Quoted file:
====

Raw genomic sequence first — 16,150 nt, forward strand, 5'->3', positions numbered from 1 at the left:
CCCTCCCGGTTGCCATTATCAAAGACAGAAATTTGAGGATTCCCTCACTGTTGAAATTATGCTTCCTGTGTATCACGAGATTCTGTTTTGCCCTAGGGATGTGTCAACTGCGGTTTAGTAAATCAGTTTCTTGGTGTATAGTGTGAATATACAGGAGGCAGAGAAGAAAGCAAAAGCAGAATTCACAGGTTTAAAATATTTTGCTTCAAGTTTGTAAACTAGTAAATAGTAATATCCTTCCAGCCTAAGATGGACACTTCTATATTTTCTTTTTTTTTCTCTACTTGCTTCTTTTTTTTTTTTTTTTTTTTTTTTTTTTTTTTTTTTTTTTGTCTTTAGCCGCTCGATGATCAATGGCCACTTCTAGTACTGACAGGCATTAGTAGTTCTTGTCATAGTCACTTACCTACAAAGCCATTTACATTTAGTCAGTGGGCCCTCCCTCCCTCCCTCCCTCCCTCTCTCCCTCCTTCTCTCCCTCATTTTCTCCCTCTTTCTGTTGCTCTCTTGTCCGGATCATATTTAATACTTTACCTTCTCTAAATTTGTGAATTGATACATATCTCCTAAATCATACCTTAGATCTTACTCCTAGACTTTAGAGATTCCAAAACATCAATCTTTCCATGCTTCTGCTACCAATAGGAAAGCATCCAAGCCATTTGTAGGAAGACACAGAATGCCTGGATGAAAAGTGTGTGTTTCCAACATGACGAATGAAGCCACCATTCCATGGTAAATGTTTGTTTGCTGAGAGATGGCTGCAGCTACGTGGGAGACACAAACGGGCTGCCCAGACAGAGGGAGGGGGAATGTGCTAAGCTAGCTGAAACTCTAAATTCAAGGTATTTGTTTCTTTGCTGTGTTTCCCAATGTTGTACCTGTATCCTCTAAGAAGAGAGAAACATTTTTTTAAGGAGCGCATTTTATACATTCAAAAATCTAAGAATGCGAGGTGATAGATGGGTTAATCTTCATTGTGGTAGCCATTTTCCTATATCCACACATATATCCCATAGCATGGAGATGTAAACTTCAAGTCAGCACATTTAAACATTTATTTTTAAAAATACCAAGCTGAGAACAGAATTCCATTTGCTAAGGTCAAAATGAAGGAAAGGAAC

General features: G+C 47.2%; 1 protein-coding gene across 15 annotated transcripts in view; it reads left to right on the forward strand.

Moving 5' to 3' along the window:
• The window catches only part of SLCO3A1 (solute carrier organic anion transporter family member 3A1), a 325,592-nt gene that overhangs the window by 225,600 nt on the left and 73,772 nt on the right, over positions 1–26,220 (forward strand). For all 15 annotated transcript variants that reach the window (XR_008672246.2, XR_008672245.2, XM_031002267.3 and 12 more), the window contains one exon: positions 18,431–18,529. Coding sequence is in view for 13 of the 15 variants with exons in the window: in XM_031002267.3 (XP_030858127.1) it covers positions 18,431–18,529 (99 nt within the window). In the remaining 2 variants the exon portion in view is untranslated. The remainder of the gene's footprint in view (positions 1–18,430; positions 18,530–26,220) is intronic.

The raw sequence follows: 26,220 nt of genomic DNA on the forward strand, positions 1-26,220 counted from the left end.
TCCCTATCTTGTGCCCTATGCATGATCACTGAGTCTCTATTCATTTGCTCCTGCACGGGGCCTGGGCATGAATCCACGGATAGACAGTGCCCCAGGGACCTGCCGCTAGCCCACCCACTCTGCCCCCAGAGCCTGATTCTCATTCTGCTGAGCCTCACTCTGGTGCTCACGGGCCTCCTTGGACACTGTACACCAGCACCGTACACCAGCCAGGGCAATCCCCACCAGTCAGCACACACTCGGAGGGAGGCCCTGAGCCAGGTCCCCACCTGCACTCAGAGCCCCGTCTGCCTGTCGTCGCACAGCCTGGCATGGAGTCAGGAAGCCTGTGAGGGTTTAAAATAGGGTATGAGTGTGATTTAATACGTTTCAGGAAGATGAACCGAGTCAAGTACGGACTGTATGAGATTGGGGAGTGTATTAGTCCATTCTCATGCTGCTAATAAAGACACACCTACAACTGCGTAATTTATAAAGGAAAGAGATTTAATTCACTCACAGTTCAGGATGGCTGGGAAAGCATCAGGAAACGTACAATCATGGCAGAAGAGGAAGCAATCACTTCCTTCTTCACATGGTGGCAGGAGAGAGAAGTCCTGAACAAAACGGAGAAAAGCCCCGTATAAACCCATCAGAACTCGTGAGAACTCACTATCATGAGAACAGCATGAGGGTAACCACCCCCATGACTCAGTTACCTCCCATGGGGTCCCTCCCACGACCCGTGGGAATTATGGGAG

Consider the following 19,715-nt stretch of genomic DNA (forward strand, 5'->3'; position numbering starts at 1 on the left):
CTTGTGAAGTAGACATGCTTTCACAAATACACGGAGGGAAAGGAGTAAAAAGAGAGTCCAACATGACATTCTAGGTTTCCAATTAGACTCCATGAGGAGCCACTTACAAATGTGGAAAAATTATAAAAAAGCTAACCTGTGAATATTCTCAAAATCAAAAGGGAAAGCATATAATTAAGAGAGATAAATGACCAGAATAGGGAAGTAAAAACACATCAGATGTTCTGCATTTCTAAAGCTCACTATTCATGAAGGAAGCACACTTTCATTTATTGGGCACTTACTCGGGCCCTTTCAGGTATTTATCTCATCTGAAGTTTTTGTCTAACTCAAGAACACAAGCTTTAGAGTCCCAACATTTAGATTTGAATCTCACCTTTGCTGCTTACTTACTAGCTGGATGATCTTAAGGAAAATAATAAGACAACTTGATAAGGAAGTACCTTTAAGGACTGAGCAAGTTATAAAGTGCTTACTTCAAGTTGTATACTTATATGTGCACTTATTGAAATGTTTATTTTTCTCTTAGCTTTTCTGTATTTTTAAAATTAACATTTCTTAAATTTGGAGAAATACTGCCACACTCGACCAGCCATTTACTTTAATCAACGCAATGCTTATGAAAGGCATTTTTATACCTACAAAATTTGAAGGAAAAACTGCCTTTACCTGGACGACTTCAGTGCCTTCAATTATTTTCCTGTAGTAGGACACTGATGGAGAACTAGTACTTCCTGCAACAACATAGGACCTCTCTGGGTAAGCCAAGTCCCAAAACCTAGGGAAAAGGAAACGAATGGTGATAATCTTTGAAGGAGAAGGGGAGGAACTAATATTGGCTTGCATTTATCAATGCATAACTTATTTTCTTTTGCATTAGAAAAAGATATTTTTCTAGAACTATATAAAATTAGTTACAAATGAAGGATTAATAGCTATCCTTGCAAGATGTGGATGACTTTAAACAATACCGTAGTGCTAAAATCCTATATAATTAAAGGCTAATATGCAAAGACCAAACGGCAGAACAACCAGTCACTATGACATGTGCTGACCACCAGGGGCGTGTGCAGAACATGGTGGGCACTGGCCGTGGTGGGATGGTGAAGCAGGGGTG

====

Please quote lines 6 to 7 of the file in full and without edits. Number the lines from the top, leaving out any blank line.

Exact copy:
The raw sequence follows: 26,220 nt of genomic DNA on the forward strand, positions 1-26,220 counted from the left end.
TCCCTATCTTGTGCCCTATGCATGATCACTGAGTCTCTATTCATTTGCTCCTGCACGGGGCCTGGGCATGAATCCACGGATAGACAGTGCCCCAGGGACCTGCCGCTAGCCCACCCACTCTGCCCCCAGAGCCTGATTCTCATTCTGCTGAGCCTCACTCTGGTGCTCACGGGCCTCCTTGGACACTGTACACCAGCACCGTACACCAGCCAGGGCAATCCCCACCAGTCAGCACACACTCGGAGGGAGGCCCTGAGCCAGGTCCCCACCTGCACTCAGAGCCCCGTCTGCCTGTCGTCGCACAGCCTGGCATGGAGTCAGGAAGCCTGTGAGGGTTTAAAATAGGGTATGAGTGTGATTTAATACGTTTCAGGAAGATGAACCGAGTCAAGTACGGACTGTATGAGATTGGGGAGTGTATTAGTCCATTCTCATGCTGCTAATAAAGACACACCTACAACTGCGTAATTTATAAAGGAAAGAGATTTAATTCACTCACAGTTCAGGATGGCTGGGAAAGCATCAGGAAACGTACAATCATGGCAGAAGAGGAAGCAATCACTTCCTTCTTCACATGGTGGCAGGAGAGAGAAGTCCTGAACAAAACGGAGAAAAGCCCCGTATAAACCCATCAGAACTCGTGAGAACTCACTATCATGAGAACAGCATGAGGGTAACCACCCCCATGACTCAGTTACCTCCCATGGGGTCCCTCCCACGACCCGTGGGAATTATGGGAG